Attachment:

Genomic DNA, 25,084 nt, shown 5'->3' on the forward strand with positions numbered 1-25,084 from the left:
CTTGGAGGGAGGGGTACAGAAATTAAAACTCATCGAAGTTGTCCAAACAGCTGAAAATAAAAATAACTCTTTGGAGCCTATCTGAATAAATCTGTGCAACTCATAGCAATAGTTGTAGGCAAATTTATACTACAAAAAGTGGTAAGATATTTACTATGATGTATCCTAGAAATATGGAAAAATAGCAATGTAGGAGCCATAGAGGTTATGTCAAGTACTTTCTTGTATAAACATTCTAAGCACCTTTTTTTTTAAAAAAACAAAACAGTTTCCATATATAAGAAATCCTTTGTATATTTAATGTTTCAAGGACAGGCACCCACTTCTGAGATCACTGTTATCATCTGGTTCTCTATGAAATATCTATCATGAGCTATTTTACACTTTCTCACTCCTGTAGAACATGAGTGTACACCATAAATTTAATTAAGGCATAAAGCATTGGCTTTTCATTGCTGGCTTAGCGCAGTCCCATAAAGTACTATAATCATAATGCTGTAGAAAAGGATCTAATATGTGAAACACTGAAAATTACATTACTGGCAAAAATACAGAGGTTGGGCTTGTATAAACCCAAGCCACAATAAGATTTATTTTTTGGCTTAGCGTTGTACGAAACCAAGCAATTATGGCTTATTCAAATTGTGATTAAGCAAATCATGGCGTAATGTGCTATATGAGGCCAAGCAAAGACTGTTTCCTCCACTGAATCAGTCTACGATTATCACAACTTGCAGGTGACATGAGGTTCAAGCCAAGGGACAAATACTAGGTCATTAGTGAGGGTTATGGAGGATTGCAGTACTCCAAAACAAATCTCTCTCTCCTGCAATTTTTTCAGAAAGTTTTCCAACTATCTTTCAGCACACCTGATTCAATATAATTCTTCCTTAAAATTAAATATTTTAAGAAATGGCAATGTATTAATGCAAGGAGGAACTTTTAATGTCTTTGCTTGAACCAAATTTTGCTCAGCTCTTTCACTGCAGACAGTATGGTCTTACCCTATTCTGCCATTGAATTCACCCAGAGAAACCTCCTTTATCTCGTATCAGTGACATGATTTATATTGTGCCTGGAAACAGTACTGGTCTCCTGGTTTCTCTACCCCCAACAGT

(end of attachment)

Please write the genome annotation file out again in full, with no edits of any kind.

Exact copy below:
Genomic DNA, 25,084 nt, shown 5'->3' on the forward strand with positions numbered 1-25,084 from the left:
CTTGGAGGGAGGGGTACAGAAATTAAAACTCATCGAAGTTGTCCAAACAGCTGAAAATAAAAATAACTCTTTGGAGCCTATCTGAATAAATCTGTGCAACTCATAGCAATAGTTGTAGGCAAATTTATACTACAAAAAGTGGTAAGATATTTACTATGATGTATCCTAGAAATATGGAAAAATAGCAATGTAGGAGCCATAGAGGTTATGTCAAGTACTTTCTTGTATAAACATTCTAAGCACCTTTTTTTTTAAAAAAACAAAACAGTTTCCATATATAAGAAATCCTTTGTATATTTAATGTTTCAAGGACAGGCACCCACTTCTGAGATCACTGTTATCATCTGGTTCTCTATGAAATATCTATCATGAGCTATTTTACACTTTCTCACTCCTGTAGAACATGAGTGTACACCATAAATTTAATTAAGGCATAAAGCATTGGCTTTTCATTGCTGGCTTAGCGCAGTCCCATAAAGTACTATAATCATAATGCTGTAGAAAAGGATCTAATATGTGAAACACTGAAAATTACATTACTGGCAAAAATACAGAGGTTGGGCTTGTATAAACCCAAGCCACAATAAGATTTATTTTTTGGCTTAGCGTTGTACGAAACCAAGCAATTATGGCTTATTCAAATTGTGATTAAGCAAATCATGGCGTAATGTGCTATATGAGGCCAAGCAAAGACTGTTTCCTCCACTGAATCAGTCTACGATTATCACAACTTGCAGGTGACATGAGGTTCAAGCCAAGGGACAAATACTAGGTCATTAGTGAGGGTTATGGAGGATTGCAGTACTCCAAAACAAATCTCTCTCTCCTGCAATTTTTTCAGAAAGTTTTCCAACTATCTTTCAGCACACCTGATTCAATATAATTCTTCCTTAAAATTAAATATTTTAAGAAATGGCAATGTATTAATGCAAGGAGGAACTTTTAATGTCTTTGCTTGAACCAAATTTTGCTCAGCTCTTTCACTGCAGACAGTATGGTCTTACCCTATTCTGCCATTGAATTCACCCAGAGAAACCTCCTTTATCTCGTATCAGTGACATGATTTATATTGTGCCTGGAAACAGTACTGGTCTCCTGGTTTCTCTACCCCCAACAGT